A quick update to explain our most recent editorial [pdf] on evidence-based medicine published in the Journal of Comparative Effectiveness Research. It’s free for anyone to access.
What do we know?
Industry funded research does not always lead to biases that are detrimental to the quality of clinical evidence, and biased research may come about for many reasons other than financial conflicts of interest. But there are clear and strong systemic differences in the research produced by people who have strong financial ties to pharmaceutical companies and other groups. These differences have in the past been connected to problems like massive opportunity costs (ineffective drugs) and widespread harm (unsafe drugs).
What do we think?
Our simple answer is no, we don’t think that industry-funded research should be excluded from comparative effectiveness research. To put it very simply, around half of the completed trials undertaken each year are funded by the industry, and despite the overwhelming number of published trials we see, we still don’t have anywhere near enough of them to properly answer all the questions that doctors and patients have when trying to make decisions together.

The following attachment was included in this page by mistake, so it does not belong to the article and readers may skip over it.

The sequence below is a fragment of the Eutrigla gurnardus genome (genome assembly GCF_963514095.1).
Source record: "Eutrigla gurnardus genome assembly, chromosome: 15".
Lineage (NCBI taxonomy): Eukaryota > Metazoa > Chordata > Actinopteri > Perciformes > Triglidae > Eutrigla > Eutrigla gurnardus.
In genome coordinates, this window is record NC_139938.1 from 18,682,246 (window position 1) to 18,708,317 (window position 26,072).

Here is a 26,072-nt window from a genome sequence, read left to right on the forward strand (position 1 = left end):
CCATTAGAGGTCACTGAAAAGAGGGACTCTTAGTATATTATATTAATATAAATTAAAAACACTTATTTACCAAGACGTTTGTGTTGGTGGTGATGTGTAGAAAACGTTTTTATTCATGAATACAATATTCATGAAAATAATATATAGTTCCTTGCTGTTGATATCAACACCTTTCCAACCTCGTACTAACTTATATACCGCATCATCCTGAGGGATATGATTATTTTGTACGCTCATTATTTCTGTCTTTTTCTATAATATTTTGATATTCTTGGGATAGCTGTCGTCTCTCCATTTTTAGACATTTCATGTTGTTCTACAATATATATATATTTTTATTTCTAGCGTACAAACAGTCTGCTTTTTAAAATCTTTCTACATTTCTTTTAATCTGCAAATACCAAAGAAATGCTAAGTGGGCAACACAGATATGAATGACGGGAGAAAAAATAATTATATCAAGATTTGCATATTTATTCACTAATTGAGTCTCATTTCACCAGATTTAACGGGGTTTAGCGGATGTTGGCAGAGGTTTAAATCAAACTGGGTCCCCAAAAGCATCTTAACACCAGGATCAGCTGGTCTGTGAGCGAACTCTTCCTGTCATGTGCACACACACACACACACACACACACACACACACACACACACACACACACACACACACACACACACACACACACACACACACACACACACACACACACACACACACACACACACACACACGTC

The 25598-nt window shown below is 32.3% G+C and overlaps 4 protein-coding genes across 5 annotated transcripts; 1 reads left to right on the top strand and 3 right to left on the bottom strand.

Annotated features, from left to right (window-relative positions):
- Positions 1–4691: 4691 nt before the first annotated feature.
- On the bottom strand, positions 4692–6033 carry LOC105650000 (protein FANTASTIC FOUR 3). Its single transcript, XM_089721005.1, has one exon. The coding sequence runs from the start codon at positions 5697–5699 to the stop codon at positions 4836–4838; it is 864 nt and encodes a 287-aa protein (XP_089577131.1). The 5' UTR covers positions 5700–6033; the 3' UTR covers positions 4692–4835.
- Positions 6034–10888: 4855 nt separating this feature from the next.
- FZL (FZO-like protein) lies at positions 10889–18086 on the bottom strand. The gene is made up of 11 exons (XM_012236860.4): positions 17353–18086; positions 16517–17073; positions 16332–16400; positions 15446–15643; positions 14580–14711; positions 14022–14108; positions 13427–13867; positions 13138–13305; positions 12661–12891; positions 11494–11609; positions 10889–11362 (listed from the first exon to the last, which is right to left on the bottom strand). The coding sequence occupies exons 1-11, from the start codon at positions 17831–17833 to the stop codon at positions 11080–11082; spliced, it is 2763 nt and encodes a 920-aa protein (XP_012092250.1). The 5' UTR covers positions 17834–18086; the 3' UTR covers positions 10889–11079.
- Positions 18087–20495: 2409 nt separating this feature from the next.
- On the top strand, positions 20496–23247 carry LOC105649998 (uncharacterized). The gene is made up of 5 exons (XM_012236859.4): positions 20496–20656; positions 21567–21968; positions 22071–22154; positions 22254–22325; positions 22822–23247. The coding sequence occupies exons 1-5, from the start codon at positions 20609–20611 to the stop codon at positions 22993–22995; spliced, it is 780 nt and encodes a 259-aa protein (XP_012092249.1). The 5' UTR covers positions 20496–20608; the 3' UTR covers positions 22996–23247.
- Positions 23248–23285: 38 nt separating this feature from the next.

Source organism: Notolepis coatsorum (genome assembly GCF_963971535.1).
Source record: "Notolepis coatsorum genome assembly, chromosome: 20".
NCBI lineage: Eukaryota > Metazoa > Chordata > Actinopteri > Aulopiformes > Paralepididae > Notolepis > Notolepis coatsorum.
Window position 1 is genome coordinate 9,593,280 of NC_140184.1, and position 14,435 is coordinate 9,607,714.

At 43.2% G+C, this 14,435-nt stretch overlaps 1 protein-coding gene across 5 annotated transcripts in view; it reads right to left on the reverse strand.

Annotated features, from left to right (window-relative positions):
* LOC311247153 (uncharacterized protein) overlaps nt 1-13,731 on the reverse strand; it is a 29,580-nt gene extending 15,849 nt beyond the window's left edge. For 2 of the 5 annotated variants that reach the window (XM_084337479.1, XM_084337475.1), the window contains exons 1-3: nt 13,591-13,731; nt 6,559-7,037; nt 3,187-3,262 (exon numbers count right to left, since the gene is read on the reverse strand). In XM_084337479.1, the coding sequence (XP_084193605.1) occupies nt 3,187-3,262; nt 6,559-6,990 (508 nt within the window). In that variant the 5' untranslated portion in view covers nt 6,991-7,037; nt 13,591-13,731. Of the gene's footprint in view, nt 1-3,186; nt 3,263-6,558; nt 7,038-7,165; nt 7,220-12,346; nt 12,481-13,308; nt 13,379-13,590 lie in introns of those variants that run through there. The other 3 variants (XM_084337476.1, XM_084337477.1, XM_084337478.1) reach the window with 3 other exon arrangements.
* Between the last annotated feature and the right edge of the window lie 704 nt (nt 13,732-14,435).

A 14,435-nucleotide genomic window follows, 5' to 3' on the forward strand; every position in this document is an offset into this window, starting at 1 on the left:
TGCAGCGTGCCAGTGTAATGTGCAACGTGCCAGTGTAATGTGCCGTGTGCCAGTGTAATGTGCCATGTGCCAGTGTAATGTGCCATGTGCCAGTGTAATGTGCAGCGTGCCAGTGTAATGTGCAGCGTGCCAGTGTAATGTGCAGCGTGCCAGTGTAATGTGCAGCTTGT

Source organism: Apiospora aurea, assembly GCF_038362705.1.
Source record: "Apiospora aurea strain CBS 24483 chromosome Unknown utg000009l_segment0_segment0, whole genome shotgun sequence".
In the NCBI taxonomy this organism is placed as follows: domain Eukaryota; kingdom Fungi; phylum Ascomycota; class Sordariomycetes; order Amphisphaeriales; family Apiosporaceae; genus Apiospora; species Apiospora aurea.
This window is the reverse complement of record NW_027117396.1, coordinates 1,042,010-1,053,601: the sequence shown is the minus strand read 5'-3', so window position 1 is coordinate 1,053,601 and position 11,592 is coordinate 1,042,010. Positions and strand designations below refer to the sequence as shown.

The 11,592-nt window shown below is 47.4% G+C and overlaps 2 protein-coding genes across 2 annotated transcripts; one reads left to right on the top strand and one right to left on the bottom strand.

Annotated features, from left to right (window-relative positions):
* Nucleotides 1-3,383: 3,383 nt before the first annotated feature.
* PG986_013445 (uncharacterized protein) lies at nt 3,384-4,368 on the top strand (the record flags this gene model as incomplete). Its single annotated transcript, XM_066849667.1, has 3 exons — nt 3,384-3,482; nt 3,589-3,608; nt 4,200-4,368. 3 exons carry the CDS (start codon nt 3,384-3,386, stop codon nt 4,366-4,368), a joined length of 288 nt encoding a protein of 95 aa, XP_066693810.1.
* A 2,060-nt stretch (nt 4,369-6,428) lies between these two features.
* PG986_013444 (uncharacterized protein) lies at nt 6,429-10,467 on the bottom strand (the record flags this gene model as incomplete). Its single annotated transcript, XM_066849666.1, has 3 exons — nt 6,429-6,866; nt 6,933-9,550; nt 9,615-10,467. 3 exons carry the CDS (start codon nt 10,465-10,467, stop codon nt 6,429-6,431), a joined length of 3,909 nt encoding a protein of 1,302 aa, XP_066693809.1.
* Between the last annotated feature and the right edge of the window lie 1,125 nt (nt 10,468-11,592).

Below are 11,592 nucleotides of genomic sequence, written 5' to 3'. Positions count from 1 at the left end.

Instead, we think improvements in transparency and access to patient-level data, the surveillance of risks of bias, and new methods for combining evidence and data from all available sources at once are much better alternatives. You can read more about all of these in the editorial.
Also, check out the new article from our group on automated citation snowballing published in the Journal of Medical Internet Research. It forms the basis of a recursive search and retrieval method that finds peer-reviewed articles online, downloads them, extracts the reference lists, and follows those links to find and retrieve articles recursively. It is particularly interesting because it can automatically construct citation networks back from a single paper.